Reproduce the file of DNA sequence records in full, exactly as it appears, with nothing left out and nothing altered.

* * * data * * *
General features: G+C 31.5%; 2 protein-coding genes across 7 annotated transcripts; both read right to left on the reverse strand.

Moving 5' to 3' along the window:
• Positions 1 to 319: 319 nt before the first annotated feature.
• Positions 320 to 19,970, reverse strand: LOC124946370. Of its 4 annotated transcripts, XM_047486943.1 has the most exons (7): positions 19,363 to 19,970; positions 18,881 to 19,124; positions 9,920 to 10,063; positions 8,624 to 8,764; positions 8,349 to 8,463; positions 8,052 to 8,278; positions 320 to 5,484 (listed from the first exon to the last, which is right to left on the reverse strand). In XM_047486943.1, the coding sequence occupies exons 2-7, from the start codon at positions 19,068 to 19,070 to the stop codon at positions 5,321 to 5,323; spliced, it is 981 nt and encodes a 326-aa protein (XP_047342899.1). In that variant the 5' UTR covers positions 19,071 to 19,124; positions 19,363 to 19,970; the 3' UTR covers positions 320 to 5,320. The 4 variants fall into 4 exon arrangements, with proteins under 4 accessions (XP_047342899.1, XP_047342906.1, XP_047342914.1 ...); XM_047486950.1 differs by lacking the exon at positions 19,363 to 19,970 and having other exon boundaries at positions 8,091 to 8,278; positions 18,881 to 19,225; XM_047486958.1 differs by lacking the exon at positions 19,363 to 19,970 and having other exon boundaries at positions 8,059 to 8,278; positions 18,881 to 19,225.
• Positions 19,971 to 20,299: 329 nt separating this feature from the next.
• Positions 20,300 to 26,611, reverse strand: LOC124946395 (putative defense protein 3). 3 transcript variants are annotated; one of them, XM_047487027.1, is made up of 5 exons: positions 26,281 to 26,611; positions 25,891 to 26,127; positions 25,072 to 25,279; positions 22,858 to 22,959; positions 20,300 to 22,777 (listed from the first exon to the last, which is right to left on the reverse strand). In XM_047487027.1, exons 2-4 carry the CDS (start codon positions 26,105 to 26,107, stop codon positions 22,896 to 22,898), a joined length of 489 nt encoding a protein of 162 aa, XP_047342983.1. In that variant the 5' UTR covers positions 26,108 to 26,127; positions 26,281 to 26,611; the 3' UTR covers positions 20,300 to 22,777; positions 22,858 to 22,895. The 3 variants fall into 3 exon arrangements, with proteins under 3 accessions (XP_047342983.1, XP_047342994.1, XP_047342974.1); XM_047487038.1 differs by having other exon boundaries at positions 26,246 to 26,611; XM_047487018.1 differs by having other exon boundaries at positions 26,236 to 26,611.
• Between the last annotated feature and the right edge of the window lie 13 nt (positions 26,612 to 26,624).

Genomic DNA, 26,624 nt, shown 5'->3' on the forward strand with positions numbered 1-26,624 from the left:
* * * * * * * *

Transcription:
General features: G+C 31.5%; 2 protein-coding genes across 7 annotated transcripts; both read right to left on the reverse strand.

Moving 5' to 3' along the window:
• Positions 1 to 319: 319 nt before the first annotated feature.
• Positions 320 to 19,970, reverse strand: LOC124946370. Of its 4 annotated transcripts, XM_047486943.1 has the most exons (7): positions 19,363 to 19,970; positions 18,881 to 19,124; positions 9,920 to 10,063; positions 8,624 to 8,764; positions 8,349 to 8,463; positions 8,052 to 8,278; positions 320 to 5,484 (listed from the first exon to the last, which is right to left on the reverse strand). In XM_047486943.1, the coding sequence occupies exons 2-7, from the start codon at positions 19,068 to 19,070 to the stop codon at positions 5,321 to 5,323; spliced, it is 981 nt and encodes a 326-aa protein (XP_047342899.1). In that variant the 5' UTR covers positions 19,071 to 19,124; positions 19,363 to 19,970; the 3' UTR covers positions 320 to 5,320. The 4 variants fall into 4 exon arrangements, with proteins under 4 accessions (XP_047342899.1, XP_047342906.1, XP_047342914.1 ...); XM_047486950.1 differs by lacking the exon at positions 19,363 to 19,970 and having other exon boundaries at positions 8,091 to 8,278; positions 18,881 to 19,225; XM_047486958.1 differs by lacking the exon at positions 19,363 to 19,970 and having other exon boundaries at positions 8,059 to 8,278; positions 18,881 to 19,225.
• Positions 19,971 to 20,299: 329 nt separating this feature from the next.
• Positions 20,300 to 26,611, reverse strand: LOC124946395 (putative defense protein 3). 3 transcript variants are annotated; one of them, XM_047487027.1, is made up of 5 exons: positions 26,281 to 26,611; positions 25,891 to 26,127; positions 25,072 to 25,279; positions 22,858 to 22,959; positions 20,300 to 22,777 (listed from the first exon to the last, which is right to left on the reverse strand). In XM_047487027.1, exons 2-4 carry the CDS (start codon positions 26,105 to 26,107, stop codon positions 22,896 to 22,898), a joined length of 489 nt encoding a protein of 162 aa, XP_047342983.1. In that variant the 5' UTR covers positions 26,108 to 26,127; positions 26,281 to 26,611; the 3' UTR covers positions 20,300 to 22,777; positions 22,858 to 22,895. The 3 variants fall into 3 exon arrangements, with proteins under 3 accessions (XP_047342983.1, XP_047342994.1, XP_047342974.1); XM_047487038.1 differs by having other exon boundaries at positions 26,246 to 26,611; XM_047487018.1 differs by having other exon boundaries at positions 26,236 to 26,611.
• Between the last annotated feature and the right edge of the window lie 13 nt (positions 26,612 to 26,624).

Genomic DNA, 26,624 nt, shown 5'->3' on the forward strand with positions numbered 1-26,624 from the left: